Variable Names in Variables.

I am trying to run a sequence of LEDs on a charlieplex setup using the charlieplex library. My though is to reduce the amount of code to run a chase into a loop instead of coding each digitalWrite and delay.
I am trying to change the variable name passed to charlieplexWrite by using an array. However I get an error.
“error: no matching function for call to 'Charlieplex::charlieWrite(char&, int)”…
How can I set a variable to equal a variable name?

//Charlie Plex setup

#define NUMBER_OF_PINS 3
byte pins = {4,5,6} ; //physical connections
Charlieplex charlieplex = Charlieplex(pins,NUMBER_OF_PINS);
//individual ‘pins’ , address charlieplex pins as you would address an array
charliePin led1 = { 1 , 0 }; //led1 is indicated by current flow from
charliePin led2 = { 0 , 1 }; //led2 is indicated by current flow from
charliePin led3 = { 0 , 2 }; //led3 is indicated by current flow from
charliePin led4 = { 2 , 1 }; //led4 is indicated by current flow from
charliePin led5 = { 2 , 0 }; //led5 is indicated by current flow from
charliePin led6 = { 1 , 2 }; //led6 is indicated by current flow from
char led = {‘led1’, ‘led2’, ‘led3’, ‘led4’, ‘led5’, ‘led6’}; //array of LED variable names

void setup() {

//ready to run led sequence
for (int thisLed = 1; thisLed < 7; thisLed++) {
charlieplex.clear();
charlieplex.charlieWrite(led[thisLed],HIGH);
delay(50);
}
}

First off, strings in C are enclosed in double-quote marks (“string”). Only individual chars are enclosed in single-quote marks (‘A’).

But that’s really not what you want to be doing anyway. When you call a function such as charlieWrite(led1, 1) it is not passing the name of the variable (ie “led1”) to the function, it is passing the variable’s contents (technically, depending on the data type, it could be the contents or a pointer to the contents).

The error you’re seeing:
“error: no matching function for call to 'Charlieplex::charlieWrite(char&, int)”
means that you’re trying to pass a char string, but no function in the library is designed to accept that data type as a parameter.

Secondly, your “for” loop should be in the “void loop()” function rather than the “void setup()” function.

Now to a solution:

I forget some of the C++ stuff, so I’m going to be guessing a bit on this.

I think what you want to do is:

//Charlie Plex setup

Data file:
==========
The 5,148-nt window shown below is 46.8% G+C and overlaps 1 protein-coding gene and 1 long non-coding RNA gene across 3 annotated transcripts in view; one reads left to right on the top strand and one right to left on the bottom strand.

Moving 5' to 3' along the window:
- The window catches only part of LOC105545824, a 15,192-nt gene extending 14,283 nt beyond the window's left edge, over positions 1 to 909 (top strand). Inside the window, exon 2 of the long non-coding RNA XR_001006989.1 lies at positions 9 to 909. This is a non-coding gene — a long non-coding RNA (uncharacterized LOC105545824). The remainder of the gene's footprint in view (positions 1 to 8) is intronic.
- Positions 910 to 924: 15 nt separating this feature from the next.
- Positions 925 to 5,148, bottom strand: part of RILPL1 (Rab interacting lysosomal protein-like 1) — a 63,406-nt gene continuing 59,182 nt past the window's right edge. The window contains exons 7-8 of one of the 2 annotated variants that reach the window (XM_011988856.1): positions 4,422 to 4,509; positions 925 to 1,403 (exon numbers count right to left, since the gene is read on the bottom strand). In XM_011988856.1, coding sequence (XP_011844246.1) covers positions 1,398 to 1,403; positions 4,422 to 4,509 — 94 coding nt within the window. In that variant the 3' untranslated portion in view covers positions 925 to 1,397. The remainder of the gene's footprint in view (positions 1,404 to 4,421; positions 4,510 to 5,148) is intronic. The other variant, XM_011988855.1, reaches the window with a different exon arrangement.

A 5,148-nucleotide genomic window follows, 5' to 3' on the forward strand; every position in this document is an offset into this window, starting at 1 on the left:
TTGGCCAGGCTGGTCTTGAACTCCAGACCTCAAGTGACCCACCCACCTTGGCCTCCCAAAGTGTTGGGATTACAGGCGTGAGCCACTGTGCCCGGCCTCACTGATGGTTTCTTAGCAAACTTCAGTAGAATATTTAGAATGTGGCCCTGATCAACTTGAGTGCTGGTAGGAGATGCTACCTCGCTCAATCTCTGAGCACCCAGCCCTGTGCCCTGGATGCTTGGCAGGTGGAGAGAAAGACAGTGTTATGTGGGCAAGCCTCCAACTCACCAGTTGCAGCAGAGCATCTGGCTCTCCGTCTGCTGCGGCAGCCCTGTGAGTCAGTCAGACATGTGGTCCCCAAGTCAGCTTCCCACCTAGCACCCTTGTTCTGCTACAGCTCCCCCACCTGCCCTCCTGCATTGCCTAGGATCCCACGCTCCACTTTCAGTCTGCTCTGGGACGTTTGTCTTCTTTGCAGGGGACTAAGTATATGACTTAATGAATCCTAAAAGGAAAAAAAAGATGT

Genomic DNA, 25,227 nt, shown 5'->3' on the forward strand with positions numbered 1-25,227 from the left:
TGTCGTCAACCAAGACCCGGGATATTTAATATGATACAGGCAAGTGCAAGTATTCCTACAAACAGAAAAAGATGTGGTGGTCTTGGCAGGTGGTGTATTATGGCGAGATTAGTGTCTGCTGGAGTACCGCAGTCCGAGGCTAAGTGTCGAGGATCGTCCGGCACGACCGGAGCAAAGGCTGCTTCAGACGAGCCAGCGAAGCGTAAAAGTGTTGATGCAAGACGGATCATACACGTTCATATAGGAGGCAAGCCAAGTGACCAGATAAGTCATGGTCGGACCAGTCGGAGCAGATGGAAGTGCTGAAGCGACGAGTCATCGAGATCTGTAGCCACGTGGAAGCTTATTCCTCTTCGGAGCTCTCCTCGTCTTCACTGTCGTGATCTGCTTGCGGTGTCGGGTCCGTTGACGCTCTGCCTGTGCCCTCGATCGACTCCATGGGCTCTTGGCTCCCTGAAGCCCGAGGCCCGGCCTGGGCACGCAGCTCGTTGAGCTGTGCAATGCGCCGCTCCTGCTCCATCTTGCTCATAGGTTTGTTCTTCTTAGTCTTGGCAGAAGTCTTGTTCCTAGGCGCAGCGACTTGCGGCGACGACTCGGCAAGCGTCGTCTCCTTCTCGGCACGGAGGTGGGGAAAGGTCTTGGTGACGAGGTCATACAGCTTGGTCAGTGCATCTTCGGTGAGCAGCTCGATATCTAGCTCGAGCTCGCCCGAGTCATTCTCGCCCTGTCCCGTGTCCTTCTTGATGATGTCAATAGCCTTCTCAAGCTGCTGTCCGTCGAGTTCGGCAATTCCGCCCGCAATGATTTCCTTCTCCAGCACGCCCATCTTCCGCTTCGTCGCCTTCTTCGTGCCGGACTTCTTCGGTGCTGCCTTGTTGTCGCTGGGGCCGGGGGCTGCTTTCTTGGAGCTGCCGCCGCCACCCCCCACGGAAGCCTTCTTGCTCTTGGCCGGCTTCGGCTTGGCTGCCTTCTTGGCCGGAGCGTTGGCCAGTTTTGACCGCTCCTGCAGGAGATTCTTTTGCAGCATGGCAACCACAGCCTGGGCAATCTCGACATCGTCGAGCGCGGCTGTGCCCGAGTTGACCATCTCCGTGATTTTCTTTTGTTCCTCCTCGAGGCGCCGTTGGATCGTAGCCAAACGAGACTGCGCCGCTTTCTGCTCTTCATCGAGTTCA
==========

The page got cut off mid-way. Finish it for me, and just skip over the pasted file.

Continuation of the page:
#define NUMBER_OF_PINS 3
byte pins[] = {4,5,6} ; //physical connections
Charlieplex charlieplex = Charlieplex(pins,NUMBER_OF_PINS);
//individual 'pins' , address charlieplex pins as you would address an array
charliePin leds[6];  // create an array of type charliePin


void setup() {

// setup values of each charliePin
    leds[0] = { 1 , 0 }; //led1 is indicated by current flow from
    leds[1] = { 0 , 1 }; //led2 is indicated by current flow from
    leds[2] = { 0 , 2 }; //led3 is indicated by current flow from
    leds[3] = { 2 , 1 }; //led4 is indicated by current flow from
    leds[4] = { 2 , 0 }; //led5 is indicated by current flow from
    leds[5] = { 1 , 2 }; //led6 is indicated by current flow from
}


void loop() {
 
 //ready to run led sequence
 for (int thisLed = [glow]0[/glow]; thisLed < [glow]6[/glow]; thisLed++) {
 charlieplex.clear();  
 charlieplex.charlieWrite(leds[thisLed],HIGH);
 delay(50);
 }
}

Only individual chars are enclosed in single-quote marks

Don't forget multi-character constants like unsigned long alpha = 'abcd';

How can I set a variable to equal a variable name?

//Charlie Plex setup
#define NUMBER_OF_PINS 3
byte pins[NUMBER_OF_PINS] = {4,5,6} ; //physical connections
Charlieplex charlieplex = Charlieplex(pins,NUMBER_OF_PINS);

//individual 'pins' , address charlieplex pins as you would address an array
charliePin led1 = { 1 , 0 }; //led1 is indicated by current flow from 
charliePin led2 = { 0 , 1 }; //led2 is indicated by current flow from 
charliePin led3 = { 0 , 2 }; //led3 is indicated by current flow from 
charliePin led4 = { 2 , 1 }; //led4 is indicated by current flow from 
charliePin led5 = { 2 , 0 }; //led5 is indicated by current flow from 
charliePin led6 = { 1 , 2 }; //led6 is indicated by current flow from 
charliePin* led[] = {&led1, &led2, &led3, &led4, &led5, &led6};  //array of LED variable names

//later in code
charlieplex.charlieWrite(*led[0],HIGH);

:)

Grove.... I wasn't aware of multicharacter constants, but with a little research it seems that while that is valid, it is also implementation dependent. So different compilers might treat it differently. Seems like it's best to avoid unless you really know what you're doing and don't need to worry about code portability.

Wiskow.... What I forgot to mention, the highlighted numbers in the "for" loop: array indexes in C start at 0 not at 1. So if you declare an array as leds[6], then it contains 6 data elements that are indexed as 0 through 5. So your original code would have skipped the first element, and read some random value from memory on the last loop.

Thank you, I will give the code a try. BTW I am putting a "for" in "void setup()" because I want the code to run once when the unit is turned on. Unless I find a better way.

I am trying to under stand AlphaBeta's code. the "&" is an AND bitwise operation right? "*" is multiplication operation?

The “&” in this case means “reference to” or “address of”. So it creates an array where each element is a pointer to a variable. That is, the array element isn’t the variable itself, but tells you where in memory to find the variable.

The “*” means to “dereference” the pointer – that is, follow the pointer to the actual variable.

So this way you create the variables: led1, led2, etc.
Then create an array which contains pointers to the led1, led2, etc.
So “leds[0]” is a pointer to led1. But the charleWrite function wants led1, so “*leds[0]” tells it to pass the value pointed to by leds[0].

Yeah, pointers are confusing & a pain, but also very useful.